JLab B-Flex review: JLab B-Flex

CNET Editors' Rating

3 stars Good
  • Overall: 6.0
  • Design: 6.0
  • Features: 7.0
  • Performance: 5.0
Review Date:
Updated on:

The Good Compact; better sounding than most built-in laptop speakers; connects via USB.

The Bad Poor bass response; limited stereo separation.

The Bottom Line For emergency audio needs or casual background music, the JLab B-Flex Hi-Fi USB Speaker is worth adding to your travel bag--yet audiophiles don't need us to tell them what to expect from a 2-watt speaker system.

Editors' Top Picks

A high-end desktop-replacement laptop, such as the Fujitsu N6420, often comes with a decent set of built-in stereo speakers. But for those of us who use smaller laptops, speaker quality can run the gamut from rotary telephone to transistor radio.

Of course, you can hook up your laptop to a giant set of 5.1 speakers, such as the Logitech Z-5450 or even consider a basic 2.0 speaker setup, but that's not a solution we'd call portable. The JLab B-Flex Hi-Fi USB Speaker is a compact set of stereo speakers attached to a 7-inch gooseneck cord that plugs into a laptop USB port. These speakers won't rattle the windows, but for under $40, they're a good way to add a little oomph to DVDs, MP3s, and even business presentations with audio.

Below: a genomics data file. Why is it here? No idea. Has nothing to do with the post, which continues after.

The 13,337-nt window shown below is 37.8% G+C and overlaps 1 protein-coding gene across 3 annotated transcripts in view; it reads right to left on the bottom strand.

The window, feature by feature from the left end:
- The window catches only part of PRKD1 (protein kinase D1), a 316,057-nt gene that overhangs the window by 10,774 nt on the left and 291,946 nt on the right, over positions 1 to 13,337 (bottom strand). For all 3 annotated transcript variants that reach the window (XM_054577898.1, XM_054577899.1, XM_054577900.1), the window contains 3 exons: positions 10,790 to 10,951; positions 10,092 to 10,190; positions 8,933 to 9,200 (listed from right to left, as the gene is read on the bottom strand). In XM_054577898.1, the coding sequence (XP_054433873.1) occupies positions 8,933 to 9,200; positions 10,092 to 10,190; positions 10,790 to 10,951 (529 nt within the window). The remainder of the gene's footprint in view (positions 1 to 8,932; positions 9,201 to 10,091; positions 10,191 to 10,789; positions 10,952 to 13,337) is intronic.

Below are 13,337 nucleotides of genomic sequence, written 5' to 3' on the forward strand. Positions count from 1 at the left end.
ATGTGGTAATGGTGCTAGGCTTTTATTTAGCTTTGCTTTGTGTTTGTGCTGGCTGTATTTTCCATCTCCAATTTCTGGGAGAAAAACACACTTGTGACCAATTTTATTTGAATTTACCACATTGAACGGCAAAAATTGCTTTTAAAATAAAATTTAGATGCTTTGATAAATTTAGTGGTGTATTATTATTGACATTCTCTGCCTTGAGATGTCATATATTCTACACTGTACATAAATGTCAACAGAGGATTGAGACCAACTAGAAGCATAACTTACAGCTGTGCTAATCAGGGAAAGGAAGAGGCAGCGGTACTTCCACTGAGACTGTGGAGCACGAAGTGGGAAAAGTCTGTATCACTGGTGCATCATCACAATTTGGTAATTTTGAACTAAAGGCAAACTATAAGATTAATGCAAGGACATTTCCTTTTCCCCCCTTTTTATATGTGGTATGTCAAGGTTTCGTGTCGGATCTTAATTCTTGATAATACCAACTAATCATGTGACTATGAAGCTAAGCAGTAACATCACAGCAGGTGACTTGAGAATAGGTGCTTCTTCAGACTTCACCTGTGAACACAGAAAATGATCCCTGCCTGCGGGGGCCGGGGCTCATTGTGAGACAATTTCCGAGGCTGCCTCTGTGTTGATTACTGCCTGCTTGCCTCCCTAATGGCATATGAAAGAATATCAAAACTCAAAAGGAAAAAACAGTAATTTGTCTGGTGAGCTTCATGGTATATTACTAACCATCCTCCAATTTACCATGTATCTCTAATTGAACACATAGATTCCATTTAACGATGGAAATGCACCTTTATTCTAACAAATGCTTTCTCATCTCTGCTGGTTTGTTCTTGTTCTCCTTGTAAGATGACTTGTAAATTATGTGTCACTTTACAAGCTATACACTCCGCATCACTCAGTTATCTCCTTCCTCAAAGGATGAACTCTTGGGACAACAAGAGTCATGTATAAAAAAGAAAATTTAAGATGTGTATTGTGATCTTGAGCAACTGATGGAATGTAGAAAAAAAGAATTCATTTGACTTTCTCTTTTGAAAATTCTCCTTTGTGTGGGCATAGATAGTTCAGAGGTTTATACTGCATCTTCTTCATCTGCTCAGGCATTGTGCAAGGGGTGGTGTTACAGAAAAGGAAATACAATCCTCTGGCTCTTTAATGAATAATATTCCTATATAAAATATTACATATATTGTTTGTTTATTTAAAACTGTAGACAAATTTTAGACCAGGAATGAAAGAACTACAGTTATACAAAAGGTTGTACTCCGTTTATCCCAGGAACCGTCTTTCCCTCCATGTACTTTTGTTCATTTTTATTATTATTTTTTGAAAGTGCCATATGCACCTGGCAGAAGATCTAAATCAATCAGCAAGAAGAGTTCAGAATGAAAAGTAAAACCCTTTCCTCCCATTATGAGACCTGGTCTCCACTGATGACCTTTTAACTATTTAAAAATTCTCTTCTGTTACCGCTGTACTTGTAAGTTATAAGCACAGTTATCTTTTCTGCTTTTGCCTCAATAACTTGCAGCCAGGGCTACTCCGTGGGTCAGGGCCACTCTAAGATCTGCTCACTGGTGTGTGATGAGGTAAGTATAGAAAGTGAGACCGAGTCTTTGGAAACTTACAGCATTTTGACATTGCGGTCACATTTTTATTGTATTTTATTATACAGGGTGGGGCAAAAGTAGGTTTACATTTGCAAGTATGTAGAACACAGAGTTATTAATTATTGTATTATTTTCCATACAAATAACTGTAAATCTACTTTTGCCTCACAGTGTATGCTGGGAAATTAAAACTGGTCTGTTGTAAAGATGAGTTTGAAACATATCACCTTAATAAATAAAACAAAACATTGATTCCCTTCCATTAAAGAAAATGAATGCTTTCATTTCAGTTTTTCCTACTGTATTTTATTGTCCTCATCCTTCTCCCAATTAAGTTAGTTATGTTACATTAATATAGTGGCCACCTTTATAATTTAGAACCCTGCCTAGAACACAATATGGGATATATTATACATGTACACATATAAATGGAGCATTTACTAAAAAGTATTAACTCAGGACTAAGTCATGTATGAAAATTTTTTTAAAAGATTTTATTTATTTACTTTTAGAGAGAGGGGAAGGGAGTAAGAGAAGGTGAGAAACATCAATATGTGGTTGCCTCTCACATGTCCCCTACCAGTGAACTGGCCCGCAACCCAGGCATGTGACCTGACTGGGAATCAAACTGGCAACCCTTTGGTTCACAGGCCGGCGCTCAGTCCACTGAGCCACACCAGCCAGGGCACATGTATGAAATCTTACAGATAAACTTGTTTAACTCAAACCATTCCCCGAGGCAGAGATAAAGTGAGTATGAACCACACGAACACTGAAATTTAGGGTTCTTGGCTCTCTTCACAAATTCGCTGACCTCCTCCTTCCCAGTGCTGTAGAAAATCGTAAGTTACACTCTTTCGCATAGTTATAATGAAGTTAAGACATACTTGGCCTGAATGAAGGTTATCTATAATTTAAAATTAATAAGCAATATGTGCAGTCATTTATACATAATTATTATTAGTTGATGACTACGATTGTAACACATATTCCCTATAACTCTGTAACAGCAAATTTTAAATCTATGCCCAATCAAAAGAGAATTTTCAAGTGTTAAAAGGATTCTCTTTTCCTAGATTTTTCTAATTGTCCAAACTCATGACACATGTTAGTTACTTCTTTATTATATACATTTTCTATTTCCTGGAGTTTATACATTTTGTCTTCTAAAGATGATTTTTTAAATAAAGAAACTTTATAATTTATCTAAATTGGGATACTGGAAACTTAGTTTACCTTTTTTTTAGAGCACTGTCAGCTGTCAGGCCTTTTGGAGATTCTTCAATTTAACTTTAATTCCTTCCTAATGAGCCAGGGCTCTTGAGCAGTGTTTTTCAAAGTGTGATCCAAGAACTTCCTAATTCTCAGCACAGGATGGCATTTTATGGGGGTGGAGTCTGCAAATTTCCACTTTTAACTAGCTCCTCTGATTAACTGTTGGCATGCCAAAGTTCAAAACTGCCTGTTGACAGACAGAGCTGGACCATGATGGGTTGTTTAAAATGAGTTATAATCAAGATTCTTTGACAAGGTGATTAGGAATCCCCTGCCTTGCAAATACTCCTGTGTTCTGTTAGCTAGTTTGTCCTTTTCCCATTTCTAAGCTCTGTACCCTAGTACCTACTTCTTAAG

Two tiny paper-cone speakers are housed in a plastic oval case measuring 3.25 inches wide by 1.25 inches deep. The pocket-sized B-Flex speaker is small enough to fit in a laptop case, although the speaker's rounded back isn't the most space-efficient design.

Editors' Top Picks



Conversation powered by Livefyre

Where to Buy

JLab B-Flex Hi-Fi USB Speaker (black)


Pricing is currently unavailable.

Quick Specifications See All

  • Color black
  • Speaker System Type portable speakers
  • Nominal (RMS) Output Power 1 Watt
  • Amplification Type active
  • Connectivity Technology wired
About The Author

Dan Ackerman leads CNET's coverage of laptops, desktops, and Windows tablets, while also writing about games, gadgets, and other topics. A former radio DJ and member of Mensa, he's written about music and technology for more than 15 years, appearing in publications including Spin, Blender, and Men's Journal.